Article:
These trials are the season opener for the Western States Police Canine Association. These trials also mark a first for Travis and a first for the Western States Police Canine Association having a military installation hosting the trials.

On May 16, the detection portion of the competition will be scheduled to take place. The event starts at 1 p.m. and is only open to those in uniform. In the detection portion, the dogs will be searching for narcotics and explosives. The event takes place at the Defense Reutilization and Marketing Office, at the corner of Hickam Avenue and Ragsdale Road.

On May 17, the dogs and their handlers will be back at it again working on patrol, obedience and protection at 8 a.m. The teams will have the opportunity to showcase their abilities in K9 agility and searching vehicles. The all-day event will have Humvees, smoke and explosions. The event will take place at Johnson and National softball fields and is open to the general public. Food, drink and souvenirs will be available.

"Travis has spent weeks planning for this event," said Tech. Sgt. Christopher Smith, 60th Security Forces Squadron Military Working Dog kennel master. "We have done everything from building and reserving equipment to fundraising for the event. There are a lot of agencies coming out, it takes a lot of preparation."

Smith said that it has just been training as usual for the dogs.

"We're not going to cheat," he said. "We're not out there showing them what's going to be happening. We're just sharpening their obedience and practicing searching vehicles and looking for the bad guys."

While Travis has teams competing in the trials, they are not eligible for a trophy.

"Because we're hosting the trials, we cannot be eligible," Smith said. "It just looks bad on us."

These trials are important because they are a great learning tool for the dogs.

"It's basically training," Smith said. "It's new stuff for the dog, new area, new scenarios, new challenges. After the competition it gives the dogs a new tool to put in the toolbox from what they learned."

Smith went on to say how it also helps them network with outside agencies.

"We're able to meet individuals who have experienced unique situations," he said. "They are able to tell us how they accomplished it so when we're faced with the same situation, we also know what to do."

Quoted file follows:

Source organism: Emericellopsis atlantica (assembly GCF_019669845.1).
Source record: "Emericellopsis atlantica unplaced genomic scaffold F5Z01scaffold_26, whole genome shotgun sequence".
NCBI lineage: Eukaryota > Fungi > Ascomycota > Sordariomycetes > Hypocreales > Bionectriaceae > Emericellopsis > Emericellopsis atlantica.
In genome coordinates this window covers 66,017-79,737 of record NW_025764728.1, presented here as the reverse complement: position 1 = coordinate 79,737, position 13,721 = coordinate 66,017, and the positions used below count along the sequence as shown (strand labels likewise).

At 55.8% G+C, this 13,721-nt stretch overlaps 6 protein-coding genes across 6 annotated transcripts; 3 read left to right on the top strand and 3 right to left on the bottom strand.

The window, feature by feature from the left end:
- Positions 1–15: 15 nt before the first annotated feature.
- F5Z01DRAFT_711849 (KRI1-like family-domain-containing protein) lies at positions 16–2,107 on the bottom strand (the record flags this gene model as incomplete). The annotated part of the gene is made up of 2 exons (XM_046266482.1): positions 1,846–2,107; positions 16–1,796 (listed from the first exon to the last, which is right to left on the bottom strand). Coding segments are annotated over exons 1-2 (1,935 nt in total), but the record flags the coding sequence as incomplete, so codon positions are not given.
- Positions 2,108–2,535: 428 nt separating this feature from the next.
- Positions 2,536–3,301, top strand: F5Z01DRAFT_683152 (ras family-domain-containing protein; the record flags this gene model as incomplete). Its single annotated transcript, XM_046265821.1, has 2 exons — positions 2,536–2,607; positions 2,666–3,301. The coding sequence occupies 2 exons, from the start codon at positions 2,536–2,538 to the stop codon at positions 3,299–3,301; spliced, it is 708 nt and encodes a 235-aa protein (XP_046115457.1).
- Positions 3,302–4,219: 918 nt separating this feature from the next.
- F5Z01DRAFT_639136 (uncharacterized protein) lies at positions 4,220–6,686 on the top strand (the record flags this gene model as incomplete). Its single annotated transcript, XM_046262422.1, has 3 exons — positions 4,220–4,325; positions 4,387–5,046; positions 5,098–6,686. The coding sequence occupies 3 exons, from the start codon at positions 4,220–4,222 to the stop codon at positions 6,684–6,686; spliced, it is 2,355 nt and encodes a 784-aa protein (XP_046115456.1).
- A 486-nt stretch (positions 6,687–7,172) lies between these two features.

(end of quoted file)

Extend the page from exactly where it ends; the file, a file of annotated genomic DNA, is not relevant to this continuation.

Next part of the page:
The last competition that Travis participated in was in October 2013 in South Lake Tahoe, California

"It was the first time military had won," Smith said. "We earned the opportunity to host because of winning."

Other agencies have opportunities to showcase their abilities such as the Firemen's Challenge and Air Mobility Rodeos, Smith said.

"Other agencies have their opportunity to show off their skills," he said. "These trials give us the opportunity to show off what we're made of; show off our smart and talented dogs. We're really excited for this opportunity. It just helps to bring recognition and credibility to Security Forces and really to Travis."

Senior Airman Andrew Hanus, 60th SFS MWD handler, said he's excited to be participating in the trials with Beni, 60th SFS MWD.

"Last year we didn't get to compete because we were deployed, so this is our first competition," he said. "We don't know what to expect, but we just want to go out and have fun."

Those wishing to compete or watch the trials that do not have a Department of Defense ID card or police agency badge must pre-register for the trials.

For more information on the K9 trials or how to pre-register, contact Smith at 424-3155 or email travisafbk9@gmail.com.

Passport to Adventure gives kids an inside look at 440th

by Maj. Erin Karl
440th Airlift Wing, Public Affairs


5/13/2014 - POPE FIELD, N.C. -- The children of 440th Airlift Wing members got to experience some of what it takes to drive the airlift mission every day during a Passport to Adventure event May 3.

Members from maintenance, security forces, the fabrication shop, flight equipment, aeromedical evacuation, and operations participated in the special event. Many set up stations in the propulsion flight building where children could get hands-on with the equipment and have an up-close-and-personal tutorial in the finer points of the 440th mission. There was also a static C-130 Hercules which was staffed by pilots, loadmasters, and flight nurses.

"My co-workers and I really enjoyed the chance to showcase the propulsion aspect of maintenance and how it applies to the daily mission we are all committed to," said Tech. Sgt. Emmanuel Perez, a propulsion craftsman with the 440th Maintenance Squadron.

In addition to the children of wing members who attended, a Y Princess troop from Raleigh, North Carolina, made their way down to get a first-hand look at the inner workings of the 440th mission. The Y Princess program is for first, second and third grade girls and their fathers and is operated by the YMCA.

"This was such a wonderful opportunity," said Heather Quesenberry, mother of a Y Princess troop member. "It's amazing to see the high level of knowledge and proficiency these young men and women have in their jobs. They take a great deal of pride and it shows."

The event was organized by the Family Day Picnic Planning Committee with help from Nancy Schmitkons, wife of 440th Airlift Wing Vice Commander Col. Karl Schmitkons.

"The goal of the Passport to Adventure event was to give our wing families a chance to see what our Airmen do in the reserve," said Mrs. Schmitkons. "Family members often here about the jobs our Airmen do, but this gave them a chance to see it firsthand."

Naval Base Guam Security Participates in Police Week Event



By Jesse Leon Guerrero, Joint Region Marianas Public Affairs